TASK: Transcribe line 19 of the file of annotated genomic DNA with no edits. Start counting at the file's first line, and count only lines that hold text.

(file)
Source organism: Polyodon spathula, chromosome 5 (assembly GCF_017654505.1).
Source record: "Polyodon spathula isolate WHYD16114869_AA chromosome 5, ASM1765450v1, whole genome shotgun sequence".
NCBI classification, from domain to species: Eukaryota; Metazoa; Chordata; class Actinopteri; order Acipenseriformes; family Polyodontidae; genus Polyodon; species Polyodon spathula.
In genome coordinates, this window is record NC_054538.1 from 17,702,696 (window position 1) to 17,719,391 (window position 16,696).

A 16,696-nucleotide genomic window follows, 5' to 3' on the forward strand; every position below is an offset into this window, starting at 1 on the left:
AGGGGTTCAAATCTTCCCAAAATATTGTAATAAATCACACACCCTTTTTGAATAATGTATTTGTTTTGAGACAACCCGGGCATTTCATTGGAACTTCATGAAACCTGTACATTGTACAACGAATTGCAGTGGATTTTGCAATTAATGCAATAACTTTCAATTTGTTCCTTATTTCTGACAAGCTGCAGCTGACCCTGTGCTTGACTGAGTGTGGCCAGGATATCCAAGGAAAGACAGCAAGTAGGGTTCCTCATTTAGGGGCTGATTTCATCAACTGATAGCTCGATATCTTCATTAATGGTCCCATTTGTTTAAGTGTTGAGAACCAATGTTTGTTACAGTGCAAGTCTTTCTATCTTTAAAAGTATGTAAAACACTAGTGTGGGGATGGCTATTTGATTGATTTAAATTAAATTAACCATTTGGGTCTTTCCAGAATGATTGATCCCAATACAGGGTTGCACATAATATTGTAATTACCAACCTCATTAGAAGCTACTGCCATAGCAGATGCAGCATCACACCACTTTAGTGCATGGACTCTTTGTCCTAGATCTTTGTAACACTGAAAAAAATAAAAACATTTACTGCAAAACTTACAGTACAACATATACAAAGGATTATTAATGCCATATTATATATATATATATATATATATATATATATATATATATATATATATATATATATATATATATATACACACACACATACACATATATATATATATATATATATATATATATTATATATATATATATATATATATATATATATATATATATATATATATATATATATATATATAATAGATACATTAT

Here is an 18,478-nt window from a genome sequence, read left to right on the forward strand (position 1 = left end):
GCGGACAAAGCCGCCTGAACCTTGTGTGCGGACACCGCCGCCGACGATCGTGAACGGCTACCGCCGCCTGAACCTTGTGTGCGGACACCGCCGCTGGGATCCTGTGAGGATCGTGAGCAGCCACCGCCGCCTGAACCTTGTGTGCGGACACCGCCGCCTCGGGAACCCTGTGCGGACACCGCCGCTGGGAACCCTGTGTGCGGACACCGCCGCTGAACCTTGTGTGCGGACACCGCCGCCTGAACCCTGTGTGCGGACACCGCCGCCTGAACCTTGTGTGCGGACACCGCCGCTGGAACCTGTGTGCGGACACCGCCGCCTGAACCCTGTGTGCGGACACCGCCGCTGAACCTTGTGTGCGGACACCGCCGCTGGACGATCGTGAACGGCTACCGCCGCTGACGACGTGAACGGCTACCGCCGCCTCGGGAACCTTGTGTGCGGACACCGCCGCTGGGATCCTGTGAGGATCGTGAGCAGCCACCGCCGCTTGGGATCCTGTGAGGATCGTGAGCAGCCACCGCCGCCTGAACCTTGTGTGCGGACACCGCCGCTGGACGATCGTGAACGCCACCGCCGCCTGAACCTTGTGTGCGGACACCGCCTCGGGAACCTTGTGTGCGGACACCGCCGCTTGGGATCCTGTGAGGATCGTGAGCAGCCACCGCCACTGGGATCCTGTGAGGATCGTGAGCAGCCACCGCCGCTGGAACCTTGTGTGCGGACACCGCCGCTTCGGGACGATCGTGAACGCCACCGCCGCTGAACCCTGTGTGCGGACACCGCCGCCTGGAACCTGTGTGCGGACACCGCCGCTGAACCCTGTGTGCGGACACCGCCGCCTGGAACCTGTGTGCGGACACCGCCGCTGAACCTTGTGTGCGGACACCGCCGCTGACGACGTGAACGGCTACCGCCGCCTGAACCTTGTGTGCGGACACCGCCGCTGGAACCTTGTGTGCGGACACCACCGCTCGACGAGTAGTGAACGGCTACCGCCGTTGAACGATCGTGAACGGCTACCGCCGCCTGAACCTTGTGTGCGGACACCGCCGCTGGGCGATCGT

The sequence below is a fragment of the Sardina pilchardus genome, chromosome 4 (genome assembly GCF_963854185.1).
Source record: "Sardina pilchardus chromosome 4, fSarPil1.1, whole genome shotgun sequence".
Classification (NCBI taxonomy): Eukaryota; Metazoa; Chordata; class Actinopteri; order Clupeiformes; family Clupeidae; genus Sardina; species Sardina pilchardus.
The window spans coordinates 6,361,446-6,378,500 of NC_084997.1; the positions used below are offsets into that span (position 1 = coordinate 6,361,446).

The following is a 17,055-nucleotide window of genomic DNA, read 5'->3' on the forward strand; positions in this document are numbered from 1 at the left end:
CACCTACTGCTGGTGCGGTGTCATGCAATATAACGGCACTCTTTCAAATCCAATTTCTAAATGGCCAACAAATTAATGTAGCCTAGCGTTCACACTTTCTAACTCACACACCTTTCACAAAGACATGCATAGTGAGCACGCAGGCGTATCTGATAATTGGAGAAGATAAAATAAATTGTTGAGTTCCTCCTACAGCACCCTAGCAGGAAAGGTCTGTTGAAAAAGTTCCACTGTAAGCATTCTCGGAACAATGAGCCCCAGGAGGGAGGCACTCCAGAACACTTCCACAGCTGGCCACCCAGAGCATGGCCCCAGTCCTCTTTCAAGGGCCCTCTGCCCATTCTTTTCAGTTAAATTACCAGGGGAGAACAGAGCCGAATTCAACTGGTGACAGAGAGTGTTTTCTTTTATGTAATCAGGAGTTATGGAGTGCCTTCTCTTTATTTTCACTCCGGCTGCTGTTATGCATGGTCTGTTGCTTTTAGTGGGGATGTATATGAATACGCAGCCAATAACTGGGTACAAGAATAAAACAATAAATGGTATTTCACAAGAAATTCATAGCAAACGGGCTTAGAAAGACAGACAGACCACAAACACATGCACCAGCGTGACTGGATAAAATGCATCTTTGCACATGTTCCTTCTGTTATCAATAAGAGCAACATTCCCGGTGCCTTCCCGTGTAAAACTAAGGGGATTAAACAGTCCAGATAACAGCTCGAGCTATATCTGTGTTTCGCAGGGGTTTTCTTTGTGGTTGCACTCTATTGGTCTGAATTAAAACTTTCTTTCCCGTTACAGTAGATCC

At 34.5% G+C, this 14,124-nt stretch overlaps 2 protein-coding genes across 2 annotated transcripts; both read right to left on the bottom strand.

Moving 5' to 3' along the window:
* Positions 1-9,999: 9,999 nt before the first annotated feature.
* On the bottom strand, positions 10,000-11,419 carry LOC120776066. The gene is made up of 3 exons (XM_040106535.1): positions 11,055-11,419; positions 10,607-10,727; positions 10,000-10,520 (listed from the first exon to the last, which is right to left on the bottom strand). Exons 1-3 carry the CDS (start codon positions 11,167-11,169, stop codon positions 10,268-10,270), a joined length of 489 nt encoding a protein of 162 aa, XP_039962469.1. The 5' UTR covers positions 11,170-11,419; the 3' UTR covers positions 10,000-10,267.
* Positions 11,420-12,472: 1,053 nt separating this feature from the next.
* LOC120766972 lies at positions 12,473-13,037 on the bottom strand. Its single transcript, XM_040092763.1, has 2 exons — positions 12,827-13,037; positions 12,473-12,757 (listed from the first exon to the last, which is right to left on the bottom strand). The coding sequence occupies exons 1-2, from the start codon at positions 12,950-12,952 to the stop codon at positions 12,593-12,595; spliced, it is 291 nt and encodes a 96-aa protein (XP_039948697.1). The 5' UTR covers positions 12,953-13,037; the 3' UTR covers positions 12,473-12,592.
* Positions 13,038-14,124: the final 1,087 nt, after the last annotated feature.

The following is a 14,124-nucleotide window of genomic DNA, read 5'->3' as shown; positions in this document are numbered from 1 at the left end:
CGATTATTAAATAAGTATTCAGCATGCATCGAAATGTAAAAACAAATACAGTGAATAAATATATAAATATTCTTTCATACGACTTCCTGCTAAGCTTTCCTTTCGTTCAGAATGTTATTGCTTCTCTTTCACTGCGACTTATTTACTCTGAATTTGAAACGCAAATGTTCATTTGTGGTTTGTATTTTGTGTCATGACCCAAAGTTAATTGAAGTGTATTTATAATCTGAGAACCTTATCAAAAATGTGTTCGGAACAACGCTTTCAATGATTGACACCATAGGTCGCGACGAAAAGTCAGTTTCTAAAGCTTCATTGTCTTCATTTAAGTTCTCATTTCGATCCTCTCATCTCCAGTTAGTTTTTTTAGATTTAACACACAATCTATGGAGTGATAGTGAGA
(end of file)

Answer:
* Positions 11,420-12,472: 1,053 nt separating this feature from the next.